Two women in Singapore, including a public servant, to be charged after allegedly soliciting, sharing classified Covid-19 information

A civil servant who had allegedly leaked the numbers of new daily Covid-19 cases on 22 occasions last year will be charged for offences under the Official Secrets Act (OSA. — TODAY pic
A civil servant who had allegedly leaked the numbers of new daily Covid-19 cases on 22 occasions last year will be charged for offences under the Official Secrets Act (OSA. — TODAY pic

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SINGAPORE, April 14 — A civil servant who had allegedly leaked the numbers of new daily Covid-19 cases on 22 occasions last year will be charged for offences under the Official Secrets Act (OSA), the police said yesterday.

A police investigation revealed that the 36-year-old civil servant, who was authorised to receive the information, had allegedly shared the Covid-19 case numbers between March and April last year with members of a chat group.

“Some members of the chat group who were not authorised to receive the information allegedly further disseminated it before the Ministry of Health (MOH) officially released the information,” the police said in a statement.

Another 64 people who were in the private chat group who received or communicated the information without authorisation will be given a stern warning or written advisories for offences under the Act.

The civil servant was found to have also accessed a Government Covid-19 database to retrieve confidential information of a patient who had tested positive for the coronavirus at the request of a member of the chat group, who is also a 36-year-old woman.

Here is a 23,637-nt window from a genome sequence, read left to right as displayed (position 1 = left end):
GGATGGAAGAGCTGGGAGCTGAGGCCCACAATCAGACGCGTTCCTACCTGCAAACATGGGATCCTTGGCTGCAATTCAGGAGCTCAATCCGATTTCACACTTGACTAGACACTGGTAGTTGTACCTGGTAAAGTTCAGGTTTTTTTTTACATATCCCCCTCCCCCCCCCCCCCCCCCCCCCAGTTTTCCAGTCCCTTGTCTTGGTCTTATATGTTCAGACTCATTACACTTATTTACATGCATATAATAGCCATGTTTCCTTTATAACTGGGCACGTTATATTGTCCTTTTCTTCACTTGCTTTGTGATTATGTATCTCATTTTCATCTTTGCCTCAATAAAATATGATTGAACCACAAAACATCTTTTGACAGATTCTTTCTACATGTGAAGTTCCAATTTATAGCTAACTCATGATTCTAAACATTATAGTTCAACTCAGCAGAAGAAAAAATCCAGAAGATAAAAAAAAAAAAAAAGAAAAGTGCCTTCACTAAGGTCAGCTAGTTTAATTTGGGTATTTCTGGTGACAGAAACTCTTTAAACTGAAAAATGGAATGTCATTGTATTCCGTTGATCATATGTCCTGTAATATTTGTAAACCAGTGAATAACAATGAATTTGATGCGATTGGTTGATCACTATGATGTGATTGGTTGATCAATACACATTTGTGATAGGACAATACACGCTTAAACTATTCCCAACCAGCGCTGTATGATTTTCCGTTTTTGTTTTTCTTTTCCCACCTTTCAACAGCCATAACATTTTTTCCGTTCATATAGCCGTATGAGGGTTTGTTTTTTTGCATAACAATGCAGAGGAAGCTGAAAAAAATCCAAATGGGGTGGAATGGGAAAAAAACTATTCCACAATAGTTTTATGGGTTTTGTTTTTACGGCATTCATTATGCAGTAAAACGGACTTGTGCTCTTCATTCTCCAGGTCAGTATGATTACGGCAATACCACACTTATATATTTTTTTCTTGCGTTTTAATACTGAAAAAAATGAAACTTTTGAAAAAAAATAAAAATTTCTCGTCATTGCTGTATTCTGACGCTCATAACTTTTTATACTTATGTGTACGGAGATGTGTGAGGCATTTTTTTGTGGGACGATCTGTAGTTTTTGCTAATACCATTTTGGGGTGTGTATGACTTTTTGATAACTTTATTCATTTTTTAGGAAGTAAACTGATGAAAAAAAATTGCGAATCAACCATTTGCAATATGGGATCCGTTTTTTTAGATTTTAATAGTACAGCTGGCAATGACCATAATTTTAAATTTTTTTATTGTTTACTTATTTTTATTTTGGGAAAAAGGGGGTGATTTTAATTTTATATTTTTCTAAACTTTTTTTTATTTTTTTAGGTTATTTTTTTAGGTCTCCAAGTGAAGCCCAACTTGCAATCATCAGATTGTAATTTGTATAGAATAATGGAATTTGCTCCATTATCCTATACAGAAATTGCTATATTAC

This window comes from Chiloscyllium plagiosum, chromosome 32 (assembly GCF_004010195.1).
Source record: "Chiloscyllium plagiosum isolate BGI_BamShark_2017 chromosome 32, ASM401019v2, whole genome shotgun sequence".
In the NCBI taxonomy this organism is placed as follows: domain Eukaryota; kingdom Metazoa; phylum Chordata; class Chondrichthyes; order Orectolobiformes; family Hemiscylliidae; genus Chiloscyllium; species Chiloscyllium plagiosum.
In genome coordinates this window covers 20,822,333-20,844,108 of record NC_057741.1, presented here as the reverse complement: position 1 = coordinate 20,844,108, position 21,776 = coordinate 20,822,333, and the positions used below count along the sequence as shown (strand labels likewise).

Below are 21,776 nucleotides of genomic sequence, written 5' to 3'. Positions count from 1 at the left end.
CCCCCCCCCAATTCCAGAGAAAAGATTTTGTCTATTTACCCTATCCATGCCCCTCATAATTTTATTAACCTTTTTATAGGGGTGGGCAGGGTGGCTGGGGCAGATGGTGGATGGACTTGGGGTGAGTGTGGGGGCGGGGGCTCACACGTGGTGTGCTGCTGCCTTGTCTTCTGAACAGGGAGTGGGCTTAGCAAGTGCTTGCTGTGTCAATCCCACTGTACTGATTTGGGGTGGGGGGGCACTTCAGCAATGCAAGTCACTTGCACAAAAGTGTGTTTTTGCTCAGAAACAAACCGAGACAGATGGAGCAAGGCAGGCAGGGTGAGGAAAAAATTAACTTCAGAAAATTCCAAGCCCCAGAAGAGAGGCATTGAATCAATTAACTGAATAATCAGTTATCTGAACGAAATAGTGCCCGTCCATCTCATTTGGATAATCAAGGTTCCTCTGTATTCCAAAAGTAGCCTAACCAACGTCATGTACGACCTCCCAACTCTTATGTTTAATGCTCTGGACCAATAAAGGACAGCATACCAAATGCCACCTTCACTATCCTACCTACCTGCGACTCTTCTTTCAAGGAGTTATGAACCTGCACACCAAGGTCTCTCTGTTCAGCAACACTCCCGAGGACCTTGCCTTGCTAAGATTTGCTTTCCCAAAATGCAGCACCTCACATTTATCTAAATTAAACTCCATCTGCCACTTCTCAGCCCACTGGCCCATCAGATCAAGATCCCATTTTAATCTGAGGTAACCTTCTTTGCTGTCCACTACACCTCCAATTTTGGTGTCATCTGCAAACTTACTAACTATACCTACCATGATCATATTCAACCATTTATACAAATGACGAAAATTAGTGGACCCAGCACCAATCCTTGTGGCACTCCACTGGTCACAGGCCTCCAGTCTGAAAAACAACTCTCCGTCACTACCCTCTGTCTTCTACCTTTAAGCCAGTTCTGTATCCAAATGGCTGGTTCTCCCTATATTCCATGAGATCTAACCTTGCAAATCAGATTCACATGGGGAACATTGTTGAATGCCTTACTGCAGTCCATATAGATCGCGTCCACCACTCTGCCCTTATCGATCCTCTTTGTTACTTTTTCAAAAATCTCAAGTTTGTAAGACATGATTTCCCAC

The unlawfully obtained information about the patient was then given to the woman.

A police report was made on April 16 by a member of the public who saw that the Covid-19 numbers were allegedly leaked online, even though MOH had not released the figures officially yet, the police said.

Both women will be charged for the offences under the OSA. The civil servant will also face a charge of the Computer Misuse Act for unauthorised access to computer materials.

The police said that they take a serious view of any OSA breach.

The offence of wrongful communication of information under the law carries a S$2,000 fine and up to two years’ jail.

Unauthorised access of computer materials under the Computer Misuse Act can also result in a similar jail term, as well as a S$5,000 fine.

“Unauthorised recipients should delete and not further circulate any confidential information received as they may otherwise be similarly liable under the OSA,” the police said.

Both women will be charged today.

Last April, a 37-year-old public servant and her 38-year-old husband were arrested under the OSA for allegedly leaking a draft press statement on Covid-19 school closures before it was officially announced.

Two months after that, the police arrested a 50-year-old public servant under the Act for allegedly sharing information via a private WhatsApp chat about the Government’s plans after Singapore’s partial lockdown. — TODAY

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